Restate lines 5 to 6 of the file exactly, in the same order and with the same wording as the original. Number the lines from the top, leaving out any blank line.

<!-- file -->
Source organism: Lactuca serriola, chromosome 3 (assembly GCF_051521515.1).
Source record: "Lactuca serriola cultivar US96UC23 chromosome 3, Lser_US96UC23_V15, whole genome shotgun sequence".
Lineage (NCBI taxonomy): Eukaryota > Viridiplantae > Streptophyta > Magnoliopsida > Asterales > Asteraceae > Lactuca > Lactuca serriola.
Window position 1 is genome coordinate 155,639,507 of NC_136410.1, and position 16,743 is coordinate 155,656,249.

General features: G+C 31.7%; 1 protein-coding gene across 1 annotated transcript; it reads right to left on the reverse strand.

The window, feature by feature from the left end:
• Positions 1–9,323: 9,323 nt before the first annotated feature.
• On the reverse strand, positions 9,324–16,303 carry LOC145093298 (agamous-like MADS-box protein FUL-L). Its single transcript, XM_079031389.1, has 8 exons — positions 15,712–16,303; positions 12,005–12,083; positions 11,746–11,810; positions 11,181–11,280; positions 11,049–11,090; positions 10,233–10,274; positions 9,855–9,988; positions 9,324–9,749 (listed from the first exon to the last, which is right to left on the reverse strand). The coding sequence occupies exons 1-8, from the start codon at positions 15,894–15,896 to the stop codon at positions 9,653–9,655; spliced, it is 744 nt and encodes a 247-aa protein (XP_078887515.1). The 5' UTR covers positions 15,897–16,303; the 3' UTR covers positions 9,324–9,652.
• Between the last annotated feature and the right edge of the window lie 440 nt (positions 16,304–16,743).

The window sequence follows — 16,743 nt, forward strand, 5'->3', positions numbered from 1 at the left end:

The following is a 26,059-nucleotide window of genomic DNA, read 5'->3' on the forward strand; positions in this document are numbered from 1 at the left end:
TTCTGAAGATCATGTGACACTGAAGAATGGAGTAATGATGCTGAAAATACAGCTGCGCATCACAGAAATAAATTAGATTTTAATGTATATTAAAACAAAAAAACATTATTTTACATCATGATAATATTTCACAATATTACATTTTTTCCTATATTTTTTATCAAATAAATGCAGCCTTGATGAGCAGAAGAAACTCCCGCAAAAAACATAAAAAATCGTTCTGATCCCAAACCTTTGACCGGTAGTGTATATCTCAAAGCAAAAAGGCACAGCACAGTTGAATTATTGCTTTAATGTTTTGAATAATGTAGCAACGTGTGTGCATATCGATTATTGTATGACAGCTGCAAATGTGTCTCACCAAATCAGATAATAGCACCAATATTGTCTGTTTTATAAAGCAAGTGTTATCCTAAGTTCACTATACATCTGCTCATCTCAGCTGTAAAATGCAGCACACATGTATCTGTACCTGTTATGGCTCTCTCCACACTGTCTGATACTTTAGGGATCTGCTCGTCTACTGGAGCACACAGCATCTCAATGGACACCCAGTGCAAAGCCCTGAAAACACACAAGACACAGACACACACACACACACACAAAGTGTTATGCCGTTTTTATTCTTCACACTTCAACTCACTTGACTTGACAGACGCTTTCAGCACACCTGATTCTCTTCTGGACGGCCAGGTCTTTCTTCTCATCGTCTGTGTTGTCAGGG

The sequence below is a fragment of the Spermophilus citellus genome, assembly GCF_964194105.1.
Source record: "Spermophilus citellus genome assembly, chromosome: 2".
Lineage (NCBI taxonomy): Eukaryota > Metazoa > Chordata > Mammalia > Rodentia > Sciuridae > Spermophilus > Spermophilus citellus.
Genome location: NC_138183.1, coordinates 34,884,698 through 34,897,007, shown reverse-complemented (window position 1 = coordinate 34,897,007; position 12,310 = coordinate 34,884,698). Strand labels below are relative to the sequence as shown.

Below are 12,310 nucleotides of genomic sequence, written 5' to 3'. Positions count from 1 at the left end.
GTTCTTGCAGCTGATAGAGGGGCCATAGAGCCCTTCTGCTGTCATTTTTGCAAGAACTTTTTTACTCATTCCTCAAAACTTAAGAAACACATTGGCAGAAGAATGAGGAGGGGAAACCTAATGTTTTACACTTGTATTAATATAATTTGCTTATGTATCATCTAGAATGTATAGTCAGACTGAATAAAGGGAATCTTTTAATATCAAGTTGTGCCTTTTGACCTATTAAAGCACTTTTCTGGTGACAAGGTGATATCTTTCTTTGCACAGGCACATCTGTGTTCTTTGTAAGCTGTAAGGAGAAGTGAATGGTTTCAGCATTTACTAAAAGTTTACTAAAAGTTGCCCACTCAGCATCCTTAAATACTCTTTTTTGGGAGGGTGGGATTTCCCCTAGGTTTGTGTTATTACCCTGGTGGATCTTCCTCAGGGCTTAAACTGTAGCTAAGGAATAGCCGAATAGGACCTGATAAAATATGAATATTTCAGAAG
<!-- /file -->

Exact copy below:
General features: G+C 31.7%; 1 protein-coding gene across 1 annotated transcript; it reads right to left on the reverse strand.

The window, feature by feature from the left end: